Slurping noodles is one of life’s greatest pleasures. And Japanese noodles are some of the best noodles to slurp. And soba is one of the best Japanese noodles. So, if you want to maximize the pleasure in your life, I suggest slurping some soba. But what are soba noodles made of? What do soba noodles taste like? Let’s get the straight facts on soba!
What are soba noodles made of?
Soba is a type of thin, Japanese noodle, made of buckwheat. The name buckwheat can be a little misleading because there’s not any actual wheat in buckwheat. It’s not quite a grain—though it has grain-ish seeds. The buckwheat plant is a flowering plant that’s actually closely related to the rhubarb plant.
Are soba noodles gluten free?
So, does that mean that soba noodles are gluten free? Not exactly. Buckwheat by itself is pretty hard to work with and bind into noodles. You can find some very fresh soba that’s made entirely out of buckwheat but it must be eaten fast or it can fall apart. Pure buckwheat soba is called juwari. Most soba includes some wheat as a binder. The most common type is called nihachi soba and it has an 80/20 ratio of buckwheat to wheat flour. So, if you’re following a gluten free diet, be sure to check the ingredient label on your soba noodles before slurping them down.
Are soba noodles vegetarian? Are soba noodles vegan?
Most soba noodles are vegan, though some specialty soba include some egg, making them vegetarian not vegan. Any vegans or vegetarians ordering soba at a restaurant may need to ask about ingredients as soba is often served with animal products. A popular cold soba dish called mori or zaru soba is served with a dipping sauce that contains bonito flakes. A popular hot version, kake soba, is served in a bonito broth as well. Bonito is made from fish.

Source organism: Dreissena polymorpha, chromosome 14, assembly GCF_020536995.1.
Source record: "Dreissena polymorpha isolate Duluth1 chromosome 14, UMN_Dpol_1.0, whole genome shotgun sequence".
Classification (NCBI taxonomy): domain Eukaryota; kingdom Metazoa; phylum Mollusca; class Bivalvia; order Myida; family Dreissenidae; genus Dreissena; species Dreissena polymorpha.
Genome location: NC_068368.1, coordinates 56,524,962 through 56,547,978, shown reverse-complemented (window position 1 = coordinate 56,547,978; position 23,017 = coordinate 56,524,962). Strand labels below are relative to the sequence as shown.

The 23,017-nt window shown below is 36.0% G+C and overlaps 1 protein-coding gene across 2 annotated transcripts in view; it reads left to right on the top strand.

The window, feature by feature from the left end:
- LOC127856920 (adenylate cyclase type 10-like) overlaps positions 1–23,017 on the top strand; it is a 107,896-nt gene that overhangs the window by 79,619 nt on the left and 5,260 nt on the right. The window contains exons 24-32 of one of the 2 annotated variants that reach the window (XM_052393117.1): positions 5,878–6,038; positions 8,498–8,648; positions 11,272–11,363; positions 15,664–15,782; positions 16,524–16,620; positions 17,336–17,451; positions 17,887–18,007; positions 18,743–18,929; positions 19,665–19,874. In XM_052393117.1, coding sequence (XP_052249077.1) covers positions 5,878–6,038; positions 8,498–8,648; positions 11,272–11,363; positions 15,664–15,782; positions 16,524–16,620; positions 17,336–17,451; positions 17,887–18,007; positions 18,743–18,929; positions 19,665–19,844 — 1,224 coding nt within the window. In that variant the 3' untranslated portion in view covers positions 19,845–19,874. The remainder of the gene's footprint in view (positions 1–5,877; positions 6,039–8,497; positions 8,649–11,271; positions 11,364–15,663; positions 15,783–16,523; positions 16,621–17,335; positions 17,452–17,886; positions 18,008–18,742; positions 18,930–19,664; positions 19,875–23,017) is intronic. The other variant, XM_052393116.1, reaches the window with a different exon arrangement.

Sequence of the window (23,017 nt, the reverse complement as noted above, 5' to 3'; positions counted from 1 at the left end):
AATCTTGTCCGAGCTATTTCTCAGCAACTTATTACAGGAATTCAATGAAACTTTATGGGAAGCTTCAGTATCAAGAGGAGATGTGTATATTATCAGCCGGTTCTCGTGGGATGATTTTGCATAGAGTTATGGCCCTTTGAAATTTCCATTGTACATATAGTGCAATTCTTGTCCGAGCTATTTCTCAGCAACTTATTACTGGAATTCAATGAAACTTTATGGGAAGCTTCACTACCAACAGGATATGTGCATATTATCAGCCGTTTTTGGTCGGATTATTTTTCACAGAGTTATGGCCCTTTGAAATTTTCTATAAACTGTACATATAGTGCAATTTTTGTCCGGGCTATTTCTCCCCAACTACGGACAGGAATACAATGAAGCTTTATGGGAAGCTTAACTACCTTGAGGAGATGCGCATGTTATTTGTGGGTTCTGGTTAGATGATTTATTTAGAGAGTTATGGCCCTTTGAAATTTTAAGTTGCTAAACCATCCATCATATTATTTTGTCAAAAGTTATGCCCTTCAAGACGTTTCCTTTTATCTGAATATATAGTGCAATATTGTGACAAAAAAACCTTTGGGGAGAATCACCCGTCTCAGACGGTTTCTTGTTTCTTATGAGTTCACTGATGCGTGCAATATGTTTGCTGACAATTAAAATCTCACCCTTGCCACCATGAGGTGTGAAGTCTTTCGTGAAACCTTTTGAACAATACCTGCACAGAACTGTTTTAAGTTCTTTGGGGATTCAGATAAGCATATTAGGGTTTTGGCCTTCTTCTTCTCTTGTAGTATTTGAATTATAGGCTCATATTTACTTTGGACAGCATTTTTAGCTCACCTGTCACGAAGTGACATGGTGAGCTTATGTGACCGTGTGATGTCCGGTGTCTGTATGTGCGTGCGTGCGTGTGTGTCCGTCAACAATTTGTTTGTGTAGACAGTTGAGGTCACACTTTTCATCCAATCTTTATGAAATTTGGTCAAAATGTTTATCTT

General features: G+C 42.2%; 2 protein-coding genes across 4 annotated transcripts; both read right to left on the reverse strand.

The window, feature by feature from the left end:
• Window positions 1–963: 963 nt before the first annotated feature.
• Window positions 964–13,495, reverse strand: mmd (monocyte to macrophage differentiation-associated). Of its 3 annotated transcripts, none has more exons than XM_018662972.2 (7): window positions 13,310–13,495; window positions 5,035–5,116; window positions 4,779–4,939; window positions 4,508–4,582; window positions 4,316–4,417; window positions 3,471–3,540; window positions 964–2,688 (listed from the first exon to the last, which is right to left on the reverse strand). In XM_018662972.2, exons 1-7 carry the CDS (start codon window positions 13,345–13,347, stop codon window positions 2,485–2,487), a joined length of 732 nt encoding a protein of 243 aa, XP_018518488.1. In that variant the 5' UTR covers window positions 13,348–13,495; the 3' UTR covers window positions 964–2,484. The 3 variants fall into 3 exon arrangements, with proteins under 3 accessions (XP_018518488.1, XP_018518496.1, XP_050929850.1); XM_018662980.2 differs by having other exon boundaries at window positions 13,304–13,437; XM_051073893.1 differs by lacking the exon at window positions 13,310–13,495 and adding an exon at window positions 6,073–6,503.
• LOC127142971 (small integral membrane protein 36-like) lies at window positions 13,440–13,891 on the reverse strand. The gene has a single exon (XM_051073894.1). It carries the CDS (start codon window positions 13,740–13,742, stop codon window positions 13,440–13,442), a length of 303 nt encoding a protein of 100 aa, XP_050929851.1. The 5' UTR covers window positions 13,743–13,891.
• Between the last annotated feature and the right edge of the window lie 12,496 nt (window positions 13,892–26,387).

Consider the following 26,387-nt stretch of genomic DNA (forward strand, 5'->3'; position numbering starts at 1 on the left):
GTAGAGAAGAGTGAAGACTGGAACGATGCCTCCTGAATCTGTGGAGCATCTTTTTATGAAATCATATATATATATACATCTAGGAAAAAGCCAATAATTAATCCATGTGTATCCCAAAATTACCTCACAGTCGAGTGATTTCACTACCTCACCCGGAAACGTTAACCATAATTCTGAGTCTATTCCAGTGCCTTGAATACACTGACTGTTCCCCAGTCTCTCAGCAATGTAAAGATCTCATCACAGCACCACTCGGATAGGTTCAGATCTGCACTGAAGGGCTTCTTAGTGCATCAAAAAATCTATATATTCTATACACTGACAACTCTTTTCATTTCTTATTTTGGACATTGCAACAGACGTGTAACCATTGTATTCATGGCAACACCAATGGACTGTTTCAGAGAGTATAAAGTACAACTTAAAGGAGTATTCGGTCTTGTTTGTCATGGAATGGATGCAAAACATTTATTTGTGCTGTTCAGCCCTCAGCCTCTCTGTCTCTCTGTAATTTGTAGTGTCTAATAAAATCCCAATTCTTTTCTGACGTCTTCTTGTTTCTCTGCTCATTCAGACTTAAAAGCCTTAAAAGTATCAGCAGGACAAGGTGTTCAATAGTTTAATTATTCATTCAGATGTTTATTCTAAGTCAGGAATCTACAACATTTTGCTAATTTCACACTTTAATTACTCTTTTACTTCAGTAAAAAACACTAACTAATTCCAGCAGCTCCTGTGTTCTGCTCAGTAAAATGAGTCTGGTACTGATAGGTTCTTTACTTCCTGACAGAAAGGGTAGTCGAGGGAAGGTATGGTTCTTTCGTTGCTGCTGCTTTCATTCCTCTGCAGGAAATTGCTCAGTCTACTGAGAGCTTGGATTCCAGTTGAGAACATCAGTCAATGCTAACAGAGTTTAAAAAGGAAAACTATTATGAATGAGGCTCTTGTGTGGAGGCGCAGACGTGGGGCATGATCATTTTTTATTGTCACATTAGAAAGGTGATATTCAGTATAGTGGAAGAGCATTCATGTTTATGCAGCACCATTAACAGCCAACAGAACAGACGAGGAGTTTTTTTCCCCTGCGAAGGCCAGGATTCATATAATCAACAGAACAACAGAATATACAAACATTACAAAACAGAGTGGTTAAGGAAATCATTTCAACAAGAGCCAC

How to cook soba noodles?
If you want to cook soba noodles, all you need is a pot of boiling water, just like you would use to cook spaghetti. But set a timer for about three minutes because soba is much less forgiving than Italian pasta. Overcooked soba tends to fall apart. Also, don’t overstuff your pot. Leave plenty of room for those soba strands to boil so as to avoid clumping. After you drain the soba, run the noodles under cold water or dunk them in an ice bath. This will help them retain their integrity. I wish that worked for people too. I could use some integrity.
What do soba noodles taste like?
Okay so you’ve read enough about soba noodles and now you want to try some. What exactly do they taste like? Soba noodles have a subtle nutty flavor and a slightly unexpected heft for such thin noodles. It’s just like they always say, you can’t judge a noodle by its thickness.